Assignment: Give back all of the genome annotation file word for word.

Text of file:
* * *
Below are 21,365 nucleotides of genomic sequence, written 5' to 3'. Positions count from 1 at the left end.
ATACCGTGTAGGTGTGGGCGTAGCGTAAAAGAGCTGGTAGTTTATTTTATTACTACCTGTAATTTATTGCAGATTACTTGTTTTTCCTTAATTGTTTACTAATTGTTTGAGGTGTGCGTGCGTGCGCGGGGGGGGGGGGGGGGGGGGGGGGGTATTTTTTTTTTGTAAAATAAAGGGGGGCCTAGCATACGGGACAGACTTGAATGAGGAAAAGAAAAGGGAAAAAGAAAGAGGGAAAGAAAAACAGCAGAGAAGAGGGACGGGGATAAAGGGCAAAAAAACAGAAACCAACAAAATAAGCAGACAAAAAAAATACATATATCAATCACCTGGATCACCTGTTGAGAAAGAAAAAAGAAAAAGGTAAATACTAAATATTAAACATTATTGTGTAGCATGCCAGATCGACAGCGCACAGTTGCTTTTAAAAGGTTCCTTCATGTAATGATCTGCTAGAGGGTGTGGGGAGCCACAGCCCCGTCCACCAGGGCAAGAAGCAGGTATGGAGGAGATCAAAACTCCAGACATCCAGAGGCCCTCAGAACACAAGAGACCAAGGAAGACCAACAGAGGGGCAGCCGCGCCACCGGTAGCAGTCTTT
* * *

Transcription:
Below are 21,365 nucleotides of genomic sequence, written 5' to 3'. Positions count from 1 at the left end.
ATACCGTGTAGGTGTGGGCGTAGCGTAAAAGAGCTGGTAGTTTATTTTATTACTACCTGTAATTTATTGCAGATTACTTGTTTTTCCTTAATTGTTTACTAATTGTTTGAGGTGTGCGTGCGTGCGCGGGGGGGGGGGGGGGGGGGGGGGGGTATTTTTTTTTTGTAAAATAAAGGGGGGCCTAGCATACGGGACAGACTTGAATGAGGAAAAGAAAAGGGAAAAAGAAAGAGGGAAAGAAAAACAGCAGAGAAGAGGGACGGGGATAAAGGGCAAAAAAACAGAAACCAACAAAATAAGCAGACAAAAAAAATACATATATCAATCACCTGGATCACCTGTTGAGAAAGAAAAAAGAAAAAGGTAAATACTAAATATTAAACATTATTGTGTAGCATGCCAGATCGACAGCGCACAGTTGCTTTTAAAAGGTTCCTTCATGTAATGATCTGCTAGAGGGTGTGGGGAGCCACAGCCCCGTCCACCAGGGCAAGAAGCAGGTATGGAGGAGATCAAAACTCCAGACATCCAGAGGCCCTCAGAACACAAGAGACCAAGGAAGACCAACAGAGGGGCAGCCGCGCCACCGGTAGCAGTCTTT